I do a lot of charity work through my foundation in the UK and Pakistani like to give back. I may not have always got things right in the past but I still remember who I am and where I came from even if some people don’t believe that. Even when I came back from winning the silver at the Olympics I was offered a very lucrative deal to turn pro [immediately], I turned it down as I wanted to do what I could to help Team GB and make sure that funding would be made available to them. I don’t tell many that I was offered a contract that would have made me very rich at such a young age but again I do have a heart and care about boxing and the community. My charity work makes happy.
BM: It’s been an up and down career in and out the ring. Does it bother you when you are on the receiving end of social media abuse?
AK: When I first started out there was only ever really Facebook. I didn’t really get that much grief then. As more social platforms were created and my profile got bigger, that was it. People were on my back, calling me names, my family names etc.I just learned to not let it get to me. I am mentally strong. I was the youngest ever Olympian and knew from then I had to be strong. I do read the comments and just laugh them off. Even boxers that call me out or say something on my posts. I just ignore it because I look at my achievements in the ring and in all honestly some of these boxers that have called me out haven’t even achieved half of what I have.
I still want to see people do good and boxers win titles. I just don’t let it affect me. It’s not easy sometimes but you have to take the good with the bad, especially when you are in the public eye. Social media has its pros and cons. Just stay true to yourself. I made mistakes. I am fully aware of how I have conducted myself on social platforms. We live and learn. I'm not here to judge others but like I said the abuse has almost become a part of normal life for me.
BM: There’s been mention of Devin Haney wanting to fight you. Is this something you are looking to take?
AK: I will never turn down a fight. I live boxing and have proved that I am not afraid to get in the ring with the best. So if Devin wants it, he can have it.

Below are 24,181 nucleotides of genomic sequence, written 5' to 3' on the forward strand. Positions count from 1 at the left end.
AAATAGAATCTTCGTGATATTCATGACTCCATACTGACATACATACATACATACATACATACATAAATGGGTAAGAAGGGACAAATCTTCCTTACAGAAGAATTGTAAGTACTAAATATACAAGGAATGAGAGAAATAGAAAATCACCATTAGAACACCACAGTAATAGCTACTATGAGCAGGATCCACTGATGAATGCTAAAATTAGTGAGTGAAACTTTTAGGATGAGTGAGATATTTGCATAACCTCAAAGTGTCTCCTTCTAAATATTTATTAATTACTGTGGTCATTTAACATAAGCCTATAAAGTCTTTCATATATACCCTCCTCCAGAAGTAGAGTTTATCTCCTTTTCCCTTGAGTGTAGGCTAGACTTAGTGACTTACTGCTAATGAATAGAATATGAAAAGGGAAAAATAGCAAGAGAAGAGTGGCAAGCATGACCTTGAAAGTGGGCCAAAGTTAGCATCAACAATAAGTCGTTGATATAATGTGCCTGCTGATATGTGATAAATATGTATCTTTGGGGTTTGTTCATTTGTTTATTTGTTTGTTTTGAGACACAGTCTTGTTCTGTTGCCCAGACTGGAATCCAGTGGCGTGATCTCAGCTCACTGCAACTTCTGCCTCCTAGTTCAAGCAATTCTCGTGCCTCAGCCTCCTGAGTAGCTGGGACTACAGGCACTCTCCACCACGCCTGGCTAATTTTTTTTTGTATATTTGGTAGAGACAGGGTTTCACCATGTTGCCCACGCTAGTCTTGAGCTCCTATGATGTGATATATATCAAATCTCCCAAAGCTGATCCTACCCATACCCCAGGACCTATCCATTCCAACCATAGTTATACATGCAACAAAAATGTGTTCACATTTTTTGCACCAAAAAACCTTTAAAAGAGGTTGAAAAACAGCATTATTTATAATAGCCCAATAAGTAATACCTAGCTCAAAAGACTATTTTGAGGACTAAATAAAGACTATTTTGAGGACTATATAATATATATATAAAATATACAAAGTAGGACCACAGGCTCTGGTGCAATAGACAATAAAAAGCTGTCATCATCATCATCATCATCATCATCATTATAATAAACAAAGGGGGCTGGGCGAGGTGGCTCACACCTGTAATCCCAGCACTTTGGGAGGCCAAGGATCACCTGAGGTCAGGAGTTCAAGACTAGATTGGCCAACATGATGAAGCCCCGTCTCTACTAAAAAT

BM: You have spoken about whether you fight again. What is the reason behind this?
AK: I think what I said may have been taken out of context or perhaps I didn’t make myself clear. I still very much want to box. I still feel I have a lot left to give to the sport and if that means two more fights or three then so be it. But I want to leave the sport on a high. Of course I think about life after boxing. Once you get to a certain point in your career, you have to face reality and ask yourself how long can I go on for.
BM: Would you now want to fight Kell Brook as one final farewell to the sport?
AK: Kell keeps telling people I don’t want the fight. I do want this fight and have always wanted this fight. It couldn’t be made a few years ago as I was in America and he obviously was here. I am not ducking him. Maybe it could be both our farewell fight to the sport. Who knows but if the deal is right for both us, I still believe this fight will sell out regardless of fans thinking it’s too late.
BM: Do you think you will ever win the respect of the British public as they seem to still give you a hard time, even after all your achievements?
AK: No matter what some think of me, I try not to let it get me down. I went to America and fought over there, lived and trained there. I have no regrets. It was one of the best parts of my career. I learned so much. I sparred with Andre Ward and Manny [Pacquiao]. The love for the sport just kept growing. I also feel it has kept me in the game longer. The fight fans in the UK and America are the same. They light the arenas up and create such a great atmosphere. Yes I do feel like I don’t often get the respect I deserve but I guess that’s just something I have to learn to live with. I’m proud of what I have achieved and still have more left in me.